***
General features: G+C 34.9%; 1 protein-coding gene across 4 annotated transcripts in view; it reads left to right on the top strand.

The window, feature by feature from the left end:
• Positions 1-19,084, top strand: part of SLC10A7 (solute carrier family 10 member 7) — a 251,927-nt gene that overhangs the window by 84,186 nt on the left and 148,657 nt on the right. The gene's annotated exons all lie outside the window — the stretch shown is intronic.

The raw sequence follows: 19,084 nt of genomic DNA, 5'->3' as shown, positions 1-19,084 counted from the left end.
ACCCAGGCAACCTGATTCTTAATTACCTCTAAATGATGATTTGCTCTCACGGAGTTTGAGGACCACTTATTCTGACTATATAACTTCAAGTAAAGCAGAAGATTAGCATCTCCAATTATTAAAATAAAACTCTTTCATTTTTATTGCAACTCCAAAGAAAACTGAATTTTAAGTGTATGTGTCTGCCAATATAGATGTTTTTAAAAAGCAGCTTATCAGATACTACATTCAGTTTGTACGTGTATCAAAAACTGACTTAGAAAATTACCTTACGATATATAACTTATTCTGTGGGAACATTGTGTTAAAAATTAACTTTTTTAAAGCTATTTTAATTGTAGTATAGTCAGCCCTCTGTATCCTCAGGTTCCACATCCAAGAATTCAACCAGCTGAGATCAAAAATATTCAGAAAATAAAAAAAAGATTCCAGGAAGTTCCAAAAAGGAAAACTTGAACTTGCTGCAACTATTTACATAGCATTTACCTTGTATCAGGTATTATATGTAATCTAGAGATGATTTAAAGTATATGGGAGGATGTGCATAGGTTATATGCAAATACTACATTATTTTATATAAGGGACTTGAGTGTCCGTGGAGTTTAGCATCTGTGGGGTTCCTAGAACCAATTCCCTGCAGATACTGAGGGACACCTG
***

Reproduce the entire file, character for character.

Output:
General features: G+C 34.9%; 1 protein-coding gene across 4 annotated transcripts in view; it reads left to right on the top strand.

The window, feature by feature from the left end:
• Positions 1-19,084, top strand: part of SLC10A7 (solute carrier family 10 member 7) — a 251,927-nt gene that overhangs the window by 84,186 nt on the left and 148,657 nt on the right. The gene's annotated exons all lie outside the window — the stretch shown is intronic.

The raw sequence follows: 19,084 nt of genomic DNA, 5'->3' as shown, positions 1-19,084 counted from the left end.
ACCCAGGCAACCTGATTCTTAATTACCTCTAAATGATGATTTGCTCTCACGGAGTTTGAGGACCACTTATTCTGACTATATAACTTCAAGTAAAGCAGAAGATTAGCATCTCCAATTATTAAAATAAAACTCTTTCATTTTTATTGCAACTCCAAAGAAAACTGAATTTTAAGTGTATGTGTCTGCCAATATAGATGTTTTTAAAAAGCAGCTTATCAGATACTACATTCAGTTTGTACGTGTATCAAAAACTGACTTAGAAAATTACCTTACGATATATAACTTATTCTGTGGGAACATTGTGTTAAAAATTAACTTTTTTAAAGCTATTTTAATTGTAGTATAGTCAGCCCTCTGTATCCTCAGGTTCCACATCCAAGAATTCAACCAGCTGAGATCAAAAATATTCAGAAAATAAAAAAAAGATTCCAGGAAGTTCCAAAAAGGAAAACTTGAACTTGCTGCAACTATTTACATAGCATTTACCTTGTATCAGGTATTATATGTAATCTAGAGATGATTTAAAGTATATGGGAGGATGTGCATAGGTTATATGCAAATACTACATTATTTTATATAAGGGACTTGAGTGTCCGTGGAGTTTAGCATCTGTGGGGTTCCTAGAACCAATTCCCTGCAGATACTGAGGGACACCTG